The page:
Hometown: Sacramento, California
Currently: Making his Broadway debut as Mike Clark, a nurse who looks after Jane Fonda’s character—while falling in love with her daughter, played by Samantha Mathis—in Moises Kaufman’s 33 Variations.
“I Knew Him When…”: Yes, Colin is the eldest son of Tom Hanks, the two-time Oscar-winning box-office titan. So some people assume his mom is Rita Wilson, and that he grew up with Meg Ryan burping him and Steven Spielberg helping out with science projects. In fact, he’s the son of Tom’s first wife, the late actress Samantha Lewes, and was born in 1977—three years before Dad ever appeared in a movie, much less Bosom Buddies, the sitcom in which he spent two seasons mostly in drag. “I can remember being one year old and him taking me along to go cash his unemployment checks,” says Colin. “I can remember going with him to his first real job and watching him put on a dress when he got to work.”
The “Eureka” Moment Or Lack Thereof: Many actors can remember exactly when they felt the call to perform. Hanks, apparently, isn’t one of them. “I never had that blinding ‘eureka’ moment, when all of a sudden I was a different person,” Hanks says. “Being in plays in school didn’t feel that different from playing with friends in the neighborhood. Playing with props or playing capture the flag, it’s the same thing. It’s all make-believe.” Under the tutelage of three “different, interesting” drama teachers, Hanks racked up some eclectic credits—One Flew Over the Cuckoo’s Nest, House of Blue Leaves, The Dining Room, Much Ado About Nothing, Hitchhiker’s Guide to the Galaxy—while studying at Sacramento Country Day School and Loyola Marymount and Chapman Universities.
You Want It? Okay, How Bad? As Hanks rose up the academic ranks and honed his own acting skills, a string of box-office smashes and back-to-back Oscar wins turned his father, whom he strongly resembles, into Hollywood royalty. “There was such a white-hot pressure,” Colin remembers. “Now he was one of the most recognizable people on the planet, and for the first time, I had to sit down and take stock. Did I really want to pursue this? Because no matter how hard I try, he’s always going to come up.” Luckily, his down-to-earth dad offered sage career advice. “He was like, ‘Don’t be in a rush. Take another class. Get up onstage and act. Do plays. Do it on your own terms. You’re only this age once. You can question your entire existence later.’”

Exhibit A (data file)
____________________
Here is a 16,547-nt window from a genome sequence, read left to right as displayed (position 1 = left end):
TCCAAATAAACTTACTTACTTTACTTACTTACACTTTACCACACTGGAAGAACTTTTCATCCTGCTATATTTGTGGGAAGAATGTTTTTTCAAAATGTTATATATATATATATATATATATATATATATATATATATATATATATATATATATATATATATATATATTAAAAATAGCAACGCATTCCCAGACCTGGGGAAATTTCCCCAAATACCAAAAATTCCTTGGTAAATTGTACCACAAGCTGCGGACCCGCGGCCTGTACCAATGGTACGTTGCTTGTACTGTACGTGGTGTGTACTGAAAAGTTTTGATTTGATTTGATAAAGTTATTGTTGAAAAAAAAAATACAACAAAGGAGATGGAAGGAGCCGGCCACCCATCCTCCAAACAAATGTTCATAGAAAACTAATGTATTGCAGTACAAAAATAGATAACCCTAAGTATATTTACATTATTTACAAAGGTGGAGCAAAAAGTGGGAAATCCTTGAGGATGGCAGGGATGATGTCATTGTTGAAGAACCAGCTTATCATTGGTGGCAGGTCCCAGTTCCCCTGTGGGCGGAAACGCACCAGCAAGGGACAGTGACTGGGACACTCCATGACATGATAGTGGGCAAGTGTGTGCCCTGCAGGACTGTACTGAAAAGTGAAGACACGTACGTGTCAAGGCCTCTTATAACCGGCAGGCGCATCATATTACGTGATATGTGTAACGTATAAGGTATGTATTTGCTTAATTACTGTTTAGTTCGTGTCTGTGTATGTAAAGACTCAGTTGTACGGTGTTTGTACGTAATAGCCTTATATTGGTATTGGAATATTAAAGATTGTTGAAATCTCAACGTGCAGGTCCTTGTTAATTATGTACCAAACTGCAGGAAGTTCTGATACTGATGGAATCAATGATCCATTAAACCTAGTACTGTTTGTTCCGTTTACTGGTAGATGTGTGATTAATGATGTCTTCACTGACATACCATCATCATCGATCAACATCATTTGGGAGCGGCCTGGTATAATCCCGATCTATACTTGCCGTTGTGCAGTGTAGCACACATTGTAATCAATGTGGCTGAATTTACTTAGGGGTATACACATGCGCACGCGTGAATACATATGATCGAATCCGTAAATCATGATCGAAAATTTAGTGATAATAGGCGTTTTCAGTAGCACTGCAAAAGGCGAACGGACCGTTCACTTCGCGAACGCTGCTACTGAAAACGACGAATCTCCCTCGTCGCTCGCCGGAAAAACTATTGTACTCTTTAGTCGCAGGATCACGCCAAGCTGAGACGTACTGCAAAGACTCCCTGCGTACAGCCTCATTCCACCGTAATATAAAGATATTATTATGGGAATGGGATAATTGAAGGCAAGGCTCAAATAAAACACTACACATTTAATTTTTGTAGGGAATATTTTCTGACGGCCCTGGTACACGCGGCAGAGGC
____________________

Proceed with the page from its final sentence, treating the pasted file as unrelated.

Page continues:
The Family Business: Hanks made his first onscreen appearance as a studio page in his father’s directorial debut, 1996’s That Thing You Do! Though he’d spent time on plenty of movie sets, the young actor quickly realized that performing in front of a camera isn’t as easy as it seems. “I figured I’d just show up on time, hit my marks and say my lines,” he says. “But it’s like going back to school.” His film resume now includes Orange County, Untraceable, House Bunny and W, in addition to the recurring role of a priest on the hit TV series Mad Men, but Hanks still feels baffled by Hollywood. “People who are in plays generally come from a similar background, since they all trained to get where they are,” he observes. “But people in movies may be like, ‘My mom’s been making me do this since I was seven and I’m sick of it.’ Or, ‘I was walking in a mall and someone found me.’ It’s like, ‘How’d you get here? Oh, you wrote ‘The Thong Song,’ right!” Hanks adds that he is no way making fun of Sisqo, his screenmate in the 2001 comedy Get Over It. “He’s a great guy. I mean absolutely no disrespect.”
Dancin’ Machine: Not merely his Broadway debut, Hanks’ performance in 33 Variations also marks the first time he’s acted onstage in four years. Of course, he’s got nothing on Jane Fonda: “She told me the last time she was on Broadway was when Kennedy was president,” he says, laughing. “It’s been just a few years for me, and I feel rusty.” The play recounts the story of Beethoven’s creation of the famed Diabelli Variations, as filtered through a present-day tale about a terminally ill musicologist trying to make amends with her daughter. Hollywood is fond of casting Hanks as the tense, nerdy guy who eventually busts out some hip-hop moves to score big laughs. The nurse he plays in 33 Variations isn’t all that tense or nerdy, but he does bust some hip-hop moves—and a minuet, to boot. “I seem to be getting typecast in roles where the script has that moment of ‘so-and-so does a funny dance,’” he says mildly. “What did you think was funnier—the hip-hop moves or the minuet?”